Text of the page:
Last April I came across some of the famous Santons de Provence in a shop window in Vence, Départment Alpes-Maritimes. No doubt you fondly remember that post and its follow-up. Imagine my surprise, when I discovered a Santon crèche arrangement of epic proportions right here in Saintes in the cathedral of St. Pierre, which, by the way, boasts an unbroken succession of bishops from the 2th century through 1792, when the French Revolution through a spanner in the religious affairs hereabouts, as I’ve previously mentioned in regard to L’Abbaye aux Dames across the river.
Father Coirier (1940 – 2012) created his plywood santons over many years. The collection of about 200 figurines contains not only the usual crèche cast members but a wide variety of walk-ons from as far afield as the creation story itself. Adam and Ev, complete with a prettily curled snake and oversized bright red apple, interestingly carried jointly by the miscreant couple, lead the crowd in adoration. Since the priest cum artisan believed that there wouldn’t be any Christianity without the Scriptures of the Old Testament, he honored Sarah and Abraham, the Hebrew Prophet Ezekiel, as well as Kings Salomon and David, and, of course, Moses and a few others with representation in his tableau.
And then there is the evangelist, Luke, without whom, according to Father Coirier, we wouldn’t know anything at all about Christmas today.
Naturally, the focus of any crèche is the Holy Family and this one is no exception. People and animals have come from far and wide to pay their respects to Le Bébé Jésus.
Mixed in among the traditional figurines one expects to see, like the Magi,
many local people and their trades are also represented here.
The following Santon reminded me most strongly of its provençal counterpart, where an umbrella-toting village priest caring a goose by the neck, is invariably part of the lineup.
Moving over to the left section of the display table, I immediately recognized another one of Saintes major churches. Positioned on limestone cliffs, just like in real life, we find the Basilica of St. Eutrope. This section has an especially intriguing mix of celebrities and locals. We see a child being carried to be baptized, we see a mail carrier of La Poste, plus a sweet, elderly couple with a Picnik basket, could they be pilgrims? There’s also a lecturing priest and a nurse and then we recognize Mother Teresa among the neighborhood folks.
Two of the most important effigies, however, are Saint Eutrope himself positioned in front of his namesake Basilica and the Curé d’Ars, who stands near the mailman. At first I erroneously assumed that the Curé d’Ars was a member of the once powerful family of the Marquis d’Ars, who ruled in Aquitaine since the time of Charlemagne and who still have a townhouse, the Hôtel de Brémond d’Ars here in Saintes. But the Curé, born Jean-Baptiste-Marie Vianney (1786 – 1859) was of much humbler origin, who, through his utter and complete dedication to the teachings of the Church, mostly in and around the town of Ars-sur-Formans [sic] was eventually elevated to patron saint of all priests.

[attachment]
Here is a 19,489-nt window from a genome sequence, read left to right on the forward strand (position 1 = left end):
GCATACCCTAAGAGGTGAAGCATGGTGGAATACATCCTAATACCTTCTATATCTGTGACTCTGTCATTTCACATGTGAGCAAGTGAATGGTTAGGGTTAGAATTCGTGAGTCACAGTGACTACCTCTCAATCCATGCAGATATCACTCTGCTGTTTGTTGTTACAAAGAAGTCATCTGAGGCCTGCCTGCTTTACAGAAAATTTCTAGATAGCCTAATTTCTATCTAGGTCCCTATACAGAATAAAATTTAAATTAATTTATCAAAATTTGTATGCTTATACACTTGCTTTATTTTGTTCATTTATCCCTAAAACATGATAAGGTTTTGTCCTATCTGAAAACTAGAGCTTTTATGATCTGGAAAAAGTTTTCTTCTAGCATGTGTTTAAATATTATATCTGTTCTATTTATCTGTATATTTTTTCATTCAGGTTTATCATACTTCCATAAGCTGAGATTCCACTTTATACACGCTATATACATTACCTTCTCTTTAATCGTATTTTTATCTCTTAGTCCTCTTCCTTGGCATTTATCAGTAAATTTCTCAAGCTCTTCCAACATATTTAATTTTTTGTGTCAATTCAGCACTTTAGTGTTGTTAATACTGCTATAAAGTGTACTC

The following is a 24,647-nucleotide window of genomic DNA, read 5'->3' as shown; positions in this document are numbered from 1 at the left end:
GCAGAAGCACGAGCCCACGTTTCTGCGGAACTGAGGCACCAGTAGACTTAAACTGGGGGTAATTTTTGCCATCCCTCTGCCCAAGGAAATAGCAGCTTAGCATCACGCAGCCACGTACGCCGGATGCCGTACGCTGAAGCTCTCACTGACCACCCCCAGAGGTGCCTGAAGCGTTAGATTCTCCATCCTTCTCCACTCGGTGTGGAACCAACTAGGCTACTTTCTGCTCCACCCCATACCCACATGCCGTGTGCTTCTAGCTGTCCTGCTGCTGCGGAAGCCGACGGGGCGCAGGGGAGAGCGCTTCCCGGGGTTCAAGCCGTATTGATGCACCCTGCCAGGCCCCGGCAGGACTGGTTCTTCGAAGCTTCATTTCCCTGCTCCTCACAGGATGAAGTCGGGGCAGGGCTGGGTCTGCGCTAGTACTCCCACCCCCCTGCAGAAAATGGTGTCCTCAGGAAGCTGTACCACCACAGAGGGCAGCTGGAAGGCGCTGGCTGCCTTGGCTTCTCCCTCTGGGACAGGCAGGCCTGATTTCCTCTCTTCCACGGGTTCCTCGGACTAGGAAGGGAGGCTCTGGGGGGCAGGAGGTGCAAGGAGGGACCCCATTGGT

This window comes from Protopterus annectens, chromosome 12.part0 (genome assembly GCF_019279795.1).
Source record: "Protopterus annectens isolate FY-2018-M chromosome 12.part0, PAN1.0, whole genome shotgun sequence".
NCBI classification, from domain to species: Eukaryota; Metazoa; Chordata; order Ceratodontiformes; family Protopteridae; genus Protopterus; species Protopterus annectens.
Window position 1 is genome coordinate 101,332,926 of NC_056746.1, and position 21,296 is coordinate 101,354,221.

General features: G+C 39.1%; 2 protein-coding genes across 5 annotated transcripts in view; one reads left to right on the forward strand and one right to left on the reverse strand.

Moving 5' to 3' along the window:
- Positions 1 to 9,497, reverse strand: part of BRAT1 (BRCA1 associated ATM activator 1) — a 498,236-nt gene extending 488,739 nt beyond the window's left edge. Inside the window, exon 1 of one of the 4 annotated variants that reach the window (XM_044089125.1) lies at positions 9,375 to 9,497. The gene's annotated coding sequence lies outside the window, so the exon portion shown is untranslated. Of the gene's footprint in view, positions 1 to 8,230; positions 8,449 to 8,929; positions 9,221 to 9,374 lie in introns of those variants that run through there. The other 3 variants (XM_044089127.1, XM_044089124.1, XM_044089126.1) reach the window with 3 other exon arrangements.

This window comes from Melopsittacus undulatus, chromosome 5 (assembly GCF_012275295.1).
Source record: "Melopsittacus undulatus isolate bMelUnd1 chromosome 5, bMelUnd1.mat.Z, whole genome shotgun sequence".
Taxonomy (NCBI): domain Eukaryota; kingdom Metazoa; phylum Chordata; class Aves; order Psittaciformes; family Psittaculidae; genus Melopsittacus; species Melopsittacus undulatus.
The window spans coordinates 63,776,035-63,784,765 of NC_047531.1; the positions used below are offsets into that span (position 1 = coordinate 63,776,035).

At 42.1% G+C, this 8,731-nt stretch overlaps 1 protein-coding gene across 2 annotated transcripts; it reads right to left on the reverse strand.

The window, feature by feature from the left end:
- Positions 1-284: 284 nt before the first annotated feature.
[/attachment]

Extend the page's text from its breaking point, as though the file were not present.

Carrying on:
Saint Eutrope, on the other hand, on the cliff above, is a historical figure of true local importance. His origin was indeed noble, either Roman or Persian, and he was sent to the Saintonge to convert the Gauls. He may have been sent on his mission by Pope Clement I, who in turn was consecrated by Saint Peter himself, which is Peter the Apostle, you know ‘the rock’, just to clarify. In other words, this is around about the end of the first century CE, during which time Saintes, was called ‘Mediolanum Santonum’ (‘chief town of the Santones’, the local Gaulish tribe) and it was under Roman governorship. As it happened Bishop Eutropius did convert at least one person, a certain Eustella, who was, unfortunately not a Gaul, but the young daughter of the thoroughly displeased Roman governor to Mediolanum Santonum. It is said that after her conversion Eustella ran the bishop’s household as his live-in virgin. Sometimes one is stupefied by the complete absence of any common sense sensibilities by people in leadership positions! Predictably daddy dear came after both of them and condemned Eutropius to death by stoning. One wonders if our beautifully preserved Roman amphitheater might have been used for such events as the execution of errant clergy? Anyway, legend tells that someone took pity on the mangled Christian and killed him outright by splitting his skull with an ax. Eustella had just enough time to bury her bishop before daddy had her killed also, throwing her corpse in with Eutropius’ remains. I suppose she was no longer useful as a marriageable bargaining chip for him to wrangle a better position closer to Rom. Since Saint Eutrope is understood as the first bishop of the cathedral of St. Pierre here in town, he is a saint of true local importance.
As is another Santon shown with the palm frond symbolizing Christian martyrdom, Jean-Baptiste Souzy.
More recent history. More tragedy. Jean-Baptiste Souzy (1734 – 1794) was a local boy from La Rochelle. He became a devout priest and when he was required to swear a constitutional oath to the new secular government during the French Revolution, he went into hiding rather than forsake his faith. He was caught and incarcerated under unspeakable conditions on a former slave ship outside Rochefort, a coastal town only about 20 minutes drive from Saintes. More than 400 priests and monks died in the summer of 1794 during imprisonment on two ships, which were supposed to deport the religious to Guyana, but never left the harbor. Souzy and 63 of his fellow priests were beatified in 1995 by Pope John Paul II for their exemplary behavior aboard ship and their extraordinary succor with which they supported their sick and dying fellow prisoners.
I’m amazed how much regional history I learned by stumbling across the plywood Santons in the cathedral of Saint-Pierre!